A boy is looking at his computer and gets help from his father.

Who should look after my child?

Childcare is an issue for all families with children, and difficult situations can occur for everyone, not just single parents.

We asked Barbara Campman how she discusses solutions with her clients. “Mothers often find it difficult to let go of their babies and hand them over to someone else, but they should. Looking after their own interests and meeting friends is important for mental health in this phase too.” It’s also good for the newborn and the father to give them the opportunity to develop a bond.

“It’s important to bring a degree of flexibility into childcare from the start. Learn to pump – that way you can treat yourself to a break and include other reference people like grandparents,” Campman advises breastfeeding mothers. Ideally the father would take on a good amount of the childcare, but the counsellor says a babysitter or a baby minder are good alternatives too. In the first one to two years, though, the social worker recommends not putting children into groups that are too big, as they still need a great deal of proximity and a direct approach at this point.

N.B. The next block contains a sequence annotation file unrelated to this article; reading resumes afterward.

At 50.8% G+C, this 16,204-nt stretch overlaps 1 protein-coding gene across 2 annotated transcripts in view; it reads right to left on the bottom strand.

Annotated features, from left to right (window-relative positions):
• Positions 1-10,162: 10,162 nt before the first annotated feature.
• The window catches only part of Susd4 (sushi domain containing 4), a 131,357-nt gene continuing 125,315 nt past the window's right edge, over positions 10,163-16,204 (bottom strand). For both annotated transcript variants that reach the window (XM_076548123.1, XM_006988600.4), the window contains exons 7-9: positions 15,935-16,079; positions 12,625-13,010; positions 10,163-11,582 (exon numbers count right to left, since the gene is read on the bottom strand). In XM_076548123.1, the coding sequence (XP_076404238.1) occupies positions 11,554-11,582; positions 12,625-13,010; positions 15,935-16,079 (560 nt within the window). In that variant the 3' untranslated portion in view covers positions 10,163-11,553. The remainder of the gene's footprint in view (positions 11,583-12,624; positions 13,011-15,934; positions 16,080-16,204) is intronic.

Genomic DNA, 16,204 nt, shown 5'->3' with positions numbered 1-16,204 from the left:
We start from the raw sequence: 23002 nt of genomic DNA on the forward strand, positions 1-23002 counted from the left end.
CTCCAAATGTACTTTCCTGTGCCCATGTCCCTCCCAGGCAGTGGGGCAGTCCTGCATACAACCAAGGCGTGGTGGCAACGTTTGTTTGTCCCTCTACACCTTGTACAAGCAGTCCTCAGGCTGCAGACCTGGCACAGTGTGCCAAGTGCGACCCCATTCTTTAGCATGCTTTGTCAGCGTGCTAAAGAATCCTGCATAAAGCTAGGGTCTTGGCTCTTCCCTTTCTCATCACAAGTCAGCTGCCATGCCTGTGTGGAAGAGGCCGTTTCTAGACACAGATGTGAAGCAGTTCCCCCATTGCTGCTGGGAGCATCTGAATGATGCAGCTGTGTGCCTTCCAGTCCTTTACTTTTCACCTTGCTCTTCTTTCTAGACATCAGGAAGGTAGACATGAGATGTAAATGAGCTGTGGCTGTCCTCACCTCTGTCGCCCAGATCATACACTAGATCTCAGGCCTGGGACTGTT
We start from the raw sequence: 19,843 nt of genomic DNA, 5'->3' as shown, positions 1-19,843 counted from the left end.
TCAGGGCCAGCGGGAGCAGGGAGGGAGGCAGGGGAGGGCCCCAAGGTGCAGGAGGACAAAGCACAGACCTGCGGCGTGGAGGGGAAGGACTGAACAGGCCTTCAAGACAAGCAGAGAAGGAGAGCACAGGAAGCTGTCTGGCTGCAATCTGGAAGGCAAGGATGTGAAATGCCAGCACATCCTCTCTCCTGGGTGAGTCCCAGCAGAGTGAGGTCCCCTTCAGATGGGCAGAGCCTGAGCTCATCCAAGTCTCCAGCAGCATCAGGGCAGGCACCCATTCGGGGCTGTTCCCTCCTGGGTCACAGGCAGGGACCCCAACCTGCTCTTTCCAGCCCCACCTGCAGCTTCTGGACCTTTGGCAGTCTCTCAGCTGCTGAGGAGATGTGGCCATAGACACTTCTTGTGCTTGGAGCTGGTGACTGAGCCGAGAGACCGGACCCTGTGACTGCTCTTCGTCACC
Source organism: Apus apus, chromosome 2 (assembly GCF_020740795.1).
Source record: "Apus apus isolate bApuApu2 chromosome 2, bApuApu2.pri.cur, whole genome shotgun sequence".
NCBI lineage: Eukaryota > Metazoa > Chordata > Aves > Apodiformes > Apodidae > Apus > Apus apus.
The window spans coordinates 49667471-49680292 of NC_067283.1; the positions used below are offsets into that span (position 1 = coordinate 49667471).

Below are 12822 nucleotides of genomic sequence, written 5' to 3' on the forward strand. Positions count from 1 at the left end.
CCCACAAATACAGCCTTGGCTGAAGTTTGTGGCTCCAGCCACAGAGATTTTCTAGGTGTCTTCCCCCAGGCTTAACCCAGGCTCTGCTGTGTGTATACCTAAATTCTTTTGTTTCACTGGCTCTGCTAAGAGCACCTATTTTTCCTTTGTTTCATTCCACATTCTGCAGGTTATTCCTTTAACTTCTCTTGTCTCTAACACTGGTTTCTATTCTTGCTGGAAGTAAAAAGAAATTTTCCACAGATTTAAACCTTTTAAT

Later on, nurseries are a great solution as the children will learn a great deal from their interaction with others.

“Try to build a good network in your environment.  If one of the parents looks after friends’ children sometimes, they will be happy to return the favour. That can help, for example, if you want to go out of an evening,” says Campman.

It’s just important to stay relaxed and not to insist on doing everything the way you are doing it. “Childcare in general can be learned in the case of a babysitter. But you need to be tolerant with the grandparents because they often do things differently to you.”

From the age when they can use a phone, so around 9, children can be left unsupervised for a manageable amount of time. The counsellor feels that leaving the children by themselves is even an opportunity to learn something: “children benefit from being left at home alone sometimes. They learn to deal with situations that are unfamiliar, and in an emergency they can use their phones.”

If you would like to talk to a professional about childcare, the Austrian family counselling centres are there for you with free appointments.

Our interview partner

Barbara Campman is a Social Worker, Mediator and Head of Kindersozialdienste St. Martin in Tulln, Lower Austria.

Verein Kindersozialdienste St. Martin
Martinstraße 40
3400 Klosterneuburg
Website Kindersozialdienste

The interview was conducted in June 2022.

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